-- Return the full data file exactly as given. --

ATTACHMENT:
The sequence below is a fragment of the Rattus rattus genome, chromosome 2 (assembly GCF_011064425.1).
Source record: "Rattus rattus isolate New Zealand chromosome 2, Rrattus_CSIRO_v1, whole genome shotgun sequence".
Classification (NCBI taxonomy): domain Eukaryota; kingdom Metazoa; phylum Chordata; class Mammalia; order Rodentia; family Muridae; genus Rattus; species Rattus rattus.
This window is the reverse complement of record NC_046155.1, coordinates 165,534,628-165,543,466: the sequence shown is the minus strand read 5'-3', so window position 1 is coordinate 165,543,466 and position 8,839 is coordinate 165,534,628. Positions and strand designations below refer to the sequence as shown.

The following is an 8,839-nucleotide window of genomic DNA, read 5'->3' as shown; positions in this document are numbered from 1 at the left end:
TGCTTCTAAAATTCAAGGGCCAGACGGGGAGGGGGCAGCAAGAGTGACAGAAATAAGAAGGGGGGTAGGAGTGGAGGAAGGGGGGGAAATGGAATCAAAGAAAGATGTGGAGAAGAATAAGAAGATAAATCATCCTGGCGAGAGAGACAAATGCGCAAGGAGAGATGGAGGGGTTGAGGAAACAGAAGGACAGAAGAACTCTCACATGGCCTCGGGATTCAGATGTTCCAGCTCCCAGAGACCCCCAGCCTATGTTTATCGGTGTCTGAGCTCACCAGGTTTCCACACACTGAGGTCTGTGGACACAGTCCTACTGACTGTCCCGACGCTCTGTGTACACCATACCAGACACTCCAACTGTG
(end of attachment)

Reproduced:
The sequence below is a fragment of the Rattus rattus genome, chromosome 2 (assembly GCF_011064425.1).
Source record: "Rattus rattus isolate New Zealand chromosome 2, Rrattus_CSIRO_v1, whole genome shotgun sequence".
Classification (NCBI taxonomy): domain Eukaryota; kingdom Metazoa; phylum Chordata; class Mammalia; order Rodentia; family Muridae; genus Rattus; species Rattus rattus.
This window is the reverse complement of record NC_046155.1, coordinates 165,534,628-165,543,466: the sequence shown is the minus strand read 5'-3', so window position 1 is coordinate 165,543,466 and position 8,839 is coordinate 165,534,628. Positions and strand designations below refer to the sequence as shown.

The following is an 8,839-nucleotide window of genomic DNA, read 5'->3' as shown; positions in this document are numbered from 1 at the left end:
TGCTTCTAAAATTCAAGGGCCAGACGGGGAGGGGGCAGCAAGAGTGACAGAAATAAGAAGGGGGGTAGGAGTGGAGGAAGGGGGGGAAATGGAATCAAAGAAAGATGTGGAGAAGAATAAGAAGATAAATCATCCTGGCGAGAGAGACAAATGCGCAAGGAGAGATGGAGGGGTTGAGGAAACAGAAGGACAGAAGAACTCTCACATGGCCTCGGGATTCAGATGTTCCAGCTCCCAGAGACCCCCAGCCTATGTTTATCGGTGTCTGAGCTCACCAGGTTTCCACACACTGAGGTCTGTGGACACAGTCCTACTGACTGTCCCGACGCTCTGTGTACACCATACCAGACACTCCAACTGTG